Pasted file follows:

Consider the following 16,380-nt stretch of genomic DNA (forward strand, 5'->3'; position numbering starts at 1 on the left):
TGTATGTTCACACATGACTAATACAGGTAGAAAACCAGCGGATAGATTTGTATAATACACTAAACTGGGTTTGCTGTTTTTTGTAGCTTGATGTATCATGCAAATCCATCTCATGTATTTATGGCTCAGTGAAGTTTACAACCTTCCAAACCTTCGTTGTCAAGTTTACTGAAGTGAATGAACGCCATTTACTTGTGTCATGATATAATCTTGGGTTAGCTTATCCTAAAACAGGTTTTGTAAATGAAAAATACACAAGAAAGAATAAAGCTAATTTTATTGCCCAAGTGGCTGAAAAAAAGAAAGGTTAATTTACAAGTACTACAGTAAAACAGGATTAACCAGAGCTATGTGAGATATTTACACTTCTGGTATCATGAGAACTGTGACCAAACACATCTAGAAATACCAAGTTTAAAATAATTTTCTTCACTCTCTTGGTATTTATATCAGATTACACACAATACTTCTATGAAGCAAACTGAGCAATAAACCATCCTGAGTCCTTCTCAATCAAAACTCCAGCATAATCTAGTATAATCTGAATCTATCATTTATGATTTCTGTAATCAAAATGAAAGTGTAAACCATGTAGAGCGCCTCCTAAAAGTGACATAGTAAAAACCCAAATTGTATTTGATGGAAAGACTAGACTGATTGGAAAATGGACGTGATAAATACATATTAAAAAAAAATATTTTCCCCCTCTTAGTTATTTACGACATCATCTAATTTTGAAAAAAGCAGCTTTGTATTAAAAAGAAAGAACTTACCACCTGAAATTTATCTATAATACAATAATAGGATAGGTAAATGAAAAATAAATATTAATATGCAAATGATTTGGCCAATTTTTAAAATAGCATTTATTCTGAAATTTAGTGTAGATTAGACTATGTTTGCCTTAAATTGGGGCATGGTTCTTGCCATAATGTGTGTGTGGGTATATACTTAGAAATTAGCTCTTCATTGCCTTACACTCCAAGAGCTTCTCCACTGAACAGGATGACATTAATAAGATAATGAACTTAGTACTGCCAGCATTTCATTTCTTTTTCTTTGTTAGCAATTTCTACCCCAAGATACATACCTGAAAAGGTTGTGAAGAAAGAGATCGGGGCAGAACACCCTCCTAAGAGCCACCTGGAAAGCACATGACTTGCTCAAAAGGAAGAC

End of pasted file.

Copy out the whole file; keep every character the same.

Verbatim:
Consider the following 16,380-nt stretch of genomic DNA (forward strand, 5'->3'; position numbering starts at 1 on the left):
TGTATGTTCACACATGACTAATACAGGTAGAAAACCAGCGGATAGATTTGTATAATACACTAAACTGGGTTTGCTGTTTTTTGTAGCTTGATGTATCATGCAAATCCATCTCATGTATTTATGGCTCAGTGAAGTTTACAACCTTCCAAACCTTCGTTGTCAAGTTTACTGAAGTGAATGAACGCCATTTACTTGTGTCATGATATAATCTTGGGTTAGCTTATCCTAAAACAGGTTTTGTAAATGAAAAATACACAAGAAAGAATAAAGCTAATTTTATTGCCCAAGTGGCTGAAAAAAAGAAAGGTTAATTTACAAGTACTACAGTAAAACAGGATTAACCAGAGCTATGTGAGATATTTACACTTCTGGTATCATGAGAACTGTGACCAAACACATCTAGAAATACCAAGTTTAAAATAATTTTCTTCACTCTCTTGGTATTTATATCAGATTACACACAATACTTCTATGAAGCAAACTGAGCAATAAACCATCCTGAGTCCTTCTCAATCAAAACTCCAGCATAATCTAGTATAATCTGAATCTATCATTTATGATTTCTGTAATCAAAATGAAAGTGTAAACCATGTAGAGCGCCTCCTAAAAGTGACATAGTAAAAACCCAAATTGTATTTGATGGAAAGACTAGACTGATTGGAAAATGGACGTGATAAATACATATTAAAAAAAAATATTTTCCCCCTCTTAGTTATTTACGACATCATCTAATTTTGAAAAAAGCAGCTTTGTATTAAAAAGAAAGAACTTACCACCTGAAATTTATCTATAATACAATAATAGGATAGGTAAATGAAAAATAAATATTAATATGCAAATGATTTGGCCAATTTTTAAAATAGCATTTATTCTGAAATTTAGTGTAGATTAGACTATGTTTGCCTTAAATTGGGGCATGGTTCTTGCCATAATGTGTGTGTGGGTATATACTTAGAAATTAGCTCTTCATTGCCTTACACTCCAAGAGCTTCTCCACTGAACAGGATGACATTAATAAGATAATGAACTTAGTACTGCCAGCATTTCATTTCTTTTTCTTTGTTAGCAATTTCTACCCCAAGATACATACCTGAAAAGGTTGTGAAGAAAGAGATCGGGGCAGAACACCCTCCTAAGAGCCACCTGGAAAGCACATGACTTGCTCAAAAGGAAGAC